Should the Washington Wizards use the Stretch Provision on Ian Mahinmi?

Washington Wizards Ian Mahinmi (Photo by Rob Carr/Getty Images)
Washington Wizards Ian Mahinmi (Photo by Rob Carr/Getty Images) /

Ian Mahinmi was by no means a centerpiece of the Washington Wizards this season yet he still collected a cool $16 million. With a similar forecast for next season, should the Wizards use the stretch provision on the center’s colossal contract?

In the summer of 2016, the Washington Wizards signed Ian Mahinmi, a 29-year-old center coming off the best NBA season of his then eight-year career. As a full-time starter, his first time ever filling that role, Mahinmi averaged 9.3 points and 7.1 rebounds with a field goal percentage on 0.589 for the Indiana Pacers during the 2015-16 season. The jump in production led to a jump in salary, and Mahinmi soon signed a four year, $64 million contract with the Washington Wizards. He made just $4 million a year during his four seasons in Indiana.

Even at the time, as front offices and league experts predicted huge salary cap spikes and were practically giving away max contracts, the Mahinmi deal seemed expensive and ill-advised. It was. And years later, the Wizards are still paying the price.

This season, Mahinmi was the Wizards’ fourth-highest-paid player. He averaged 4.1 points, 3.8 rebounds, and 2.5 fouls in just 14.6 minutes per game. All four are the lowest posted per game averages for Mahinmi’s Wizards career.

With Mahinmi set to make another $15.4 million next season, would it be wise to cut things short on Mahinmi’s time in Washington by waiving him and stretching his contract?

By using the stretch provision, the Wizards would be able to waive Mahnimi this offseason and defer payment on the entirety of his contract until the end of the 2021-22 season. Instead of the Wizards being on the hook for another $16 million cap hit this season, they’d owe a measly $5 million (and change) each of the next three.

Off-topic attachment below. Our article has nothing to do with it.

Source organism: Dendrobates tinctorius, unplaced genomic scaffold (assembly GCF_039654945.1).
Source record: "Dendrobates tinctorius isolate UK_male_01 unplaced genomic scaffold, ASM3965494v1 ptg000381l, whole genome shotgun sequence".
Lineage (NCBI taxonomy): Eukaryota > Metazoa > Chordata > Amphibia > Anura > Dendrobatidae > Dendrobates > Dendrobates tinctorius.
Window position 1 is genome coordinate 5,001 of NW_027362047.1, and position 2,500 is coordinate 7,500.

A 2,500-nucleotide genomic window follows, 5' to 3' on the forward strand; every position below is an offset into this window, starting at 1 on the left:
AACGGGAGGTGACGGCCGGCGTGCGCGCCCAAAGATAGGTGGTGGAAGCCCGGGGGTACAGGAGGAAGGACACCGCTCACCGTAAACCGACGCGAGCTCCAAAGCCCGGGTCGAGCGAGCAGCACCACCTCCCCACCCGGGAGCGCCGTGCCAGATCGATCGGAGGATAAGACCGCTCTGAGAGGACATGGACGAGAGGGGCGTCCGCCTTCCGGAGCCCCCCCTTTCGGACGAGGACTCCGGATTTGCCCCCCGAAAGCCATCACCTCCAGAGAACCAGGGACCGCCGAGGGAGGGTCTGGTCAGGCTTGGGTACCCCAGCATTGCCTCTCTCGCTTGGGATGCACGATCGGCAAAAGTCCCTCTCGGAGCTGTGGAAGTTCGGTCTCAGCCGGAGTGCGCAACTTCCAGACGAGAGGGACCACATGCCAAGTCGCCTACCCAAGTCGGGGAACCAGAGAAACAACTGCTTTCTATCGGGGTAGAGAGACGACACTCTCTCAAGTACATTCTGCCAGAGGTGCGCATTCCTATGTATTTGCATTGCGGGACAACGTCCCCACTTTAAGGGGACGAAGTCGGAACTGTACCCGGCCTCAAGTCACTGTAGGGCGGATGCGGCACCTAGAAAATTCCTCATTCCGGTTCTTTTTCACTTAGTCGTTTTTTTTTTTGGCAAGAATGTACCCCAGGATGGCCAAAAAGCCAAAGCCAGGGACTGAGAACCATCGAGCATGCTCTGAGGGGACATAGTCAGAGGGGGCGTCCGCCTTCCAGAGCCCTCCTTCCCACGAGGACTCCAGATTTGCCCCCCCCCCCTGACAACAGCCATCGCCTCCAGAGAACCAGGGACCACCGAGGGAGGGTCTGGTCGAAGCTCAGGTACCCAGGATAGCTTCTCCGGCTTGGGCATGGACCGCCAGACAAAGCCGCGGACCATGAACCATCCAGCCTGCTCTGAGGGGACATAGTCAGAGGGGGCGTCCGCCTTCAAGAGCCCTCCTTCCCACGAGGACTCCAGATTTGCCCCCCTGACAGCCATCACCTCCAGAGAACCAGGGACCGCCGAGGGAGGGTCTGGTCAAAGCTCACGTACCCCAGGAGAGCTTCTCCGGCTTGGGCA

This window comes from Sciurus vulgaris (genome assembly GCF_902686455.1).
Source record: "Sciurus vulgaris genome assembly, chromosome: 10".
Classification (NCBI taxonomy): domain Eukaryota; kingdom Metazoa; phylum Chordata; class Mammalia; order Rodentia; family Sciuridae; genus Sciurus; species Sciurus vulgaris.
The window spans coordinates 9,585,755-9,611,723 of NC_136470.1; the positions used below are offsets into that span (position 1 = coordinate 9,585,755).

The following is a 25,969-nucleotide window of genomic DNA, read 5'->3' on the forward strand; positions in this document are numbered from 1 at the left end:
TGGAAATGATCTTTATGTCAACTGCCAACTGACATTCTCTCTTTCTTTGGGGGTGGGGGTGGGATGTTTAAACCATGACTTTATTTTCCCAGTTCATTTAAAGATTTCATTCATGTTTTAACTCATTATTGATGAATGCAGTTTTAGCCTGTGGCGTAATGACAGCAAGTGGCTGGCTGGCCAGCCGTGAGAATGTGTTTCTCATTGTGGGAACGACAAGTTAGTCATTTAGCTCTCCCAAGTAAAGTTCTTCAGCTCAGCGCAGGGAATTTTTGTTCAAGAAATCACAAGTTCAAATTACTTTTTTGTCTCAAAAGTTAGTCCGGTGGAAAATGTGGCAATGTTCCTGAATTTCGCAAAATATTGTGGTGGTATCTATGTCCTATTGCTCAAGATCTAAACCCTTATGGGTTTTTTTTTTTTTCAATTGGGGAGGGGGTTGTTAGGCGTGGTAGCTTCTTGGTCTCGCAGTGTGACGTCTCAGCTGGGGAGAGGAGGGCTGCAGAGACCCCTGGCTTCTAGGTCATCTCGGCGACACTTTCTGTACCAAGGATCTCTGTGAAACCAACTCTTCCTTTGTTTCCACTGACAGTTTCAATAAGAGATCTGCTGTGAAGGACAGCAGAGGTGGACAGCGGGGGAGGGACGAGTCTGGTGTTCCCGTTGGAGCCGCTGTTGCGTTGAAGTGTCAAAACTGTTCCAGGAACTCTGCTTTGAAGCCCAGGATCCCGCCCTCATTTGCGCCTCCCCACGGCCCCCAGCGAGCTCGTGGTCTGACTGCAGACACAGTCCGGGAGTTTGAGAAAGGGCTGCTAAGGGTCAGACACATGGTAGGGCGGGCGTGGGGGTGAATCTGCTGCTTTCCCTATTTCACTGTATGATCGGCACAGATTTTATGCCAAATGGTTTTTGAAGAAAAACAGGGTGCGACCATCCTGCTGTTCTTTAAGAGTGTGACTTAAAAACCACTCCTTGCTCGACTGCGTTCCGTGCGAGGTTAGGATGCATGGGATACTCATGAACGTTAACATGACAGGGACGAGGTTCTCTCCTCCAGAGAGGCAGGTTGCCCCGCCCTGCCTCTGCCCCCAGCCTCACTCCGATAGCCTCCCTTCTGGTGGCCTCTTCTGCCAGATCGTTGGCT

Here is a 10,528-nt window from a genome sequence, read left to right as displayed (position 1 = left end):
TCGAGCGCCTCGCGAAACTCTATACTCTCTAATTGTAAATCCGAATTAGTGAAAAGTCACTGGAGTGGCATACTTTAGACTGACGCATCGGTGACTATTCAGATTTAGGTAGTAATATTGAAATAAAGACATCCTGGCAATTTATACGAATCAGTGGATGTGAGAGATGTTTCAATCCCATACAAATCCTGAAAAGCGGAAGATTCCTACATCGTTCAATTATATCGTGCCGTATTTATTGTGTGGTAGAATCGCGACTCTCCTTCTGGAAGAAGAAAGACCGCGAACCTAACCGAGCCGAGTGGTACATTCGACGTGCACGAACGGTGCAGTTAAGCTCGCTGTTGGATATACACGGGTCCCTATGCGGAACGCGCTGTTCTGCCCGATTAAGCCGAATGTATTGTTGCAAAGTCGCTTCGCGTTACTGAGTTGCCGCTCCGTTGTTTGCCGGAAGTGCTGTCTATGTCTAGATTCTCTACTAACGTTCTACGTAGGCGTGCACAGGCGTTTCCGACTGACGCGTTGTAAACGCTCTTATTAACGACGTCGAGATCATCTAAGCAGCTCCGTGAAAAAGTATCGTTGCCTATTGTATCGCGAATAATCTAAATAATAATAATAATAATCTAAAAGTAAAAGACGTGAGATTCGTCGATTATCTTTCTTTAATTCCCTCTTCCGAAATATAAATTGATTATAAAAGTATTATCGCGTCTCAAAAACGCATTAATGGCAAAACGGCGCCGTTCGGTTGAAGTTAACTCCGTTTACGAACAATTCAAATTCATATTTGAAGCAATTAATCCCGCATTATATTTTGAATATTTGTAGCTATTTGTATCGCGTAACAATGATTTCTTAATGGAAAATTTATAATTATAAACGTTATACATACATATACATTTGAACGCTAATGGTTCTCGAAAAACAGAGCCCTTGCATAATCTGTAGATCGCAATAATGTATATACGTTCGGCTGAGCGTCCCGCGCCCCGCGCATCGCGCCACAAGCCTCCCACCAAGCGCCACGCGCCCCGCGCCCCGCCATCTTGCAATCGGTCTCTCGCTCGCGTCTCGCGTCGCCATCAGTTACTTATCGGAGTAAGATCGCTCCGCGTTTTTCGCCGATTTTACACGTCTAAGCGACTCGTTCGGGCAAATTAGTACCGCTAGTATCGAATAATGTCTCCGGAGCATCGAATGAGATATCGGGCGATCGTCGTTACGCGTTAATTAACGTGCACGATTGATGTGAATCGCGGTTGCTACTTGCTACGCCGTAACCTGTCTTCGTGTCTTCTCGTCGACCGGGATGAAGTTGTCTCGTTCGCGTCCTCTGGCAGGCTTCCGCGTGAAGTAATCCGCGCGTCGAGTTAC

The Wizards cap situation is bad. Really bad. Before they even start spending this offseason, they’ll already be close to the cap ceiling. So it’d seem like any bit of relief would be welcome with open arms, especially relieving the team of Mahinmi’s money. Finding a cheap replacement for his on-floor production shouldn’t be hard.

But would kicking the can down the road really solve anything here? Yes, extending the pay date would give the Wizards some cap relief this year, but how valuable is that? They probably aren’t landing any big name free agents, even with the extra bit of cash the stretch provision would free up. And with John Wall‘s injury situation, next season might be a loss before it even starts. Is it worth it to add a little bit of talent that probably won’t move the needle at the expense of getting some real spending power next summer?

Besides, the Wizards might need Mahinmi next season just as a warm body to put on the block. Thomas Bryant is a restricted free agent and although the Wizards would be making a massive mistake by letting him sign anywhere else, there’s always a chance he’ll be playing in another city next season. Even Dwight Howard‘s future is uncertain. The 33-year-old center has already opted in for next season, but we’ve yet to see how he’ll return after missing 73 games this season due to injury.

And for what it’s worth, Mahinmi has been nothing if not professional as he’s seen his role with the Wizards dwindle from what he thought it’d be when he signed in 2016.

Next. Washington Wizards 2018-19 Player Grades: Chasson Randle. dark

A little bit of cap relief would help, well, a little bit. That relief would pale in comparison, though, to the flexibility they’d gain next summer once Mahinmi’s contract is completely off the books. The Wizards haven’t always been patient when trying to build their team, and it’s hurt them. If they aren’t patient with Mahinmi, and rush into any bit of relief they can get, their impatience may come back to bite them yet again.